Now that I’m a couple of months into this Catholic Post Book Group blog, I see that each month not only has a book, but really a theme that the book highlights and invites discussion.
April’s book was Treasure in Clay, the autobiography of Fulton Sheen, and the discussion centered on two things: the priesthood, and media. Fulton Sheen lived out his priesthood in such a vibrant way, and did so through his media apostolate, that the discussion centered on those two topics.
May was The Handbook for Catholic Moms by Lisa Hendey, and that book is so well-ordered that our discussion of mom-hood and its challenges was a breeze. Thanks, Lisa, for writing such a great book that fostered a month-long online discussion.
June was “summer fiction” month. Once the schedule with specific topics for days, such as “Family-Friendly Friday,” was up and running, June became a great month to discuss and learn from each other on Catholic and catholic fiction. I plan to do summer fiction each June, and I’ve already got a great list of classic books for next year. Suggestions are always welcome!
July’s book is Mary Eberstadt’s The Loser Letters, fictional letters of an atheist “convert” written in the style of C.S. Lewis’ The Screwtape Letters. Initially, I thought I would spend the month inviting discussion of this mini-genre created by Lewis. But as I wrote my review (that will appear in next week’s print Catholic Post and here online, I realized that its just-right humor is what makes the book so enjoyable to me.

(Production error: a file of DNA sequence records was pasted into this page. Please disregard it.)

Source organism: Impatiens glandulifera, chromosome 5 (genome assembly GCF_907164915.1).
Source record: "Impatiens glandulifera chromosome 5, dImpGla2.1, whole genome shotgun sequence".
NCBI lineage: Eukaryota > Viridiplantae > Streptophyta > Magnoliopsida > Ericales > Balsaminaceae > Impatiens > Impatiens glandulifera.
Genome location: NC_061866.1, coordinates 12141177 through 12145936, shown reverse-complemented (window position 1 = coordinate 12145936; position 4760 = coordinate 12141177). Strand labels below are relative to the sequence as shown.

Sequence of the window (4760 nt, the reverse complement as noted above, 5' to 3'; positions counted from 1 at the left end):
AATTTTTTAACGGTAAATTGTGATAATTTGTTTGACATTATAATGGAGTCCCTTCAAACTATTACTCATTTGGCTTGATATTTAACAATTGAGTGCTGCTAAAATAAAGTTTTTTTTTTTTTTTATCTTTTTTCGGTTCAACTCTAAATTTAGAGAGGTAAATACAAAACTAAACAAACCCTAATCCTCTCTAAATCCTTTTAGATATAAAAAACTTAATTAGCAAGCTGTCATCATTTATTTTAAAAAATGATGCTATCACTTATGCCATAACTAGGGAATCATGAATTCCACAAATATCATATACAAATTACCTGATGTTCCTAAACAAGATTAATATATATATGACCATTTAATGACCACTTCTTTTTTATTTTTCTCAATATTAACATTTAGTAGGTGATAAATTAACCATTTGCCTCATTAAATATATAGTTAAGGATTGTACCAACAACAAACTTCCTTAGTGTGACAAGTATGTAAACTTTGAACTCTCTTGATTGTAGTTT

For July, humor it is. I am a big fan of Catholic humor blogs and humor in general, and I will love to share them and find out your favorites. I also plan to share some thoughts from the saints and others–about about what makes humor not just good but ennobling, something to lift up our human spirit, not demean us.
When it comes to humor, the expression “de gustibus non disputandum est,” (there’s no accounting for taste) will definitely apply. Everyone will have a different view on what he or she thinks is funny. Let’s plan to agree to disagree when we have different humor types.
Those who know me know how much I enjoy using the internet expression LOL in e-mail, texting, and even occasionally real life. So let’s plan on some LOL this month.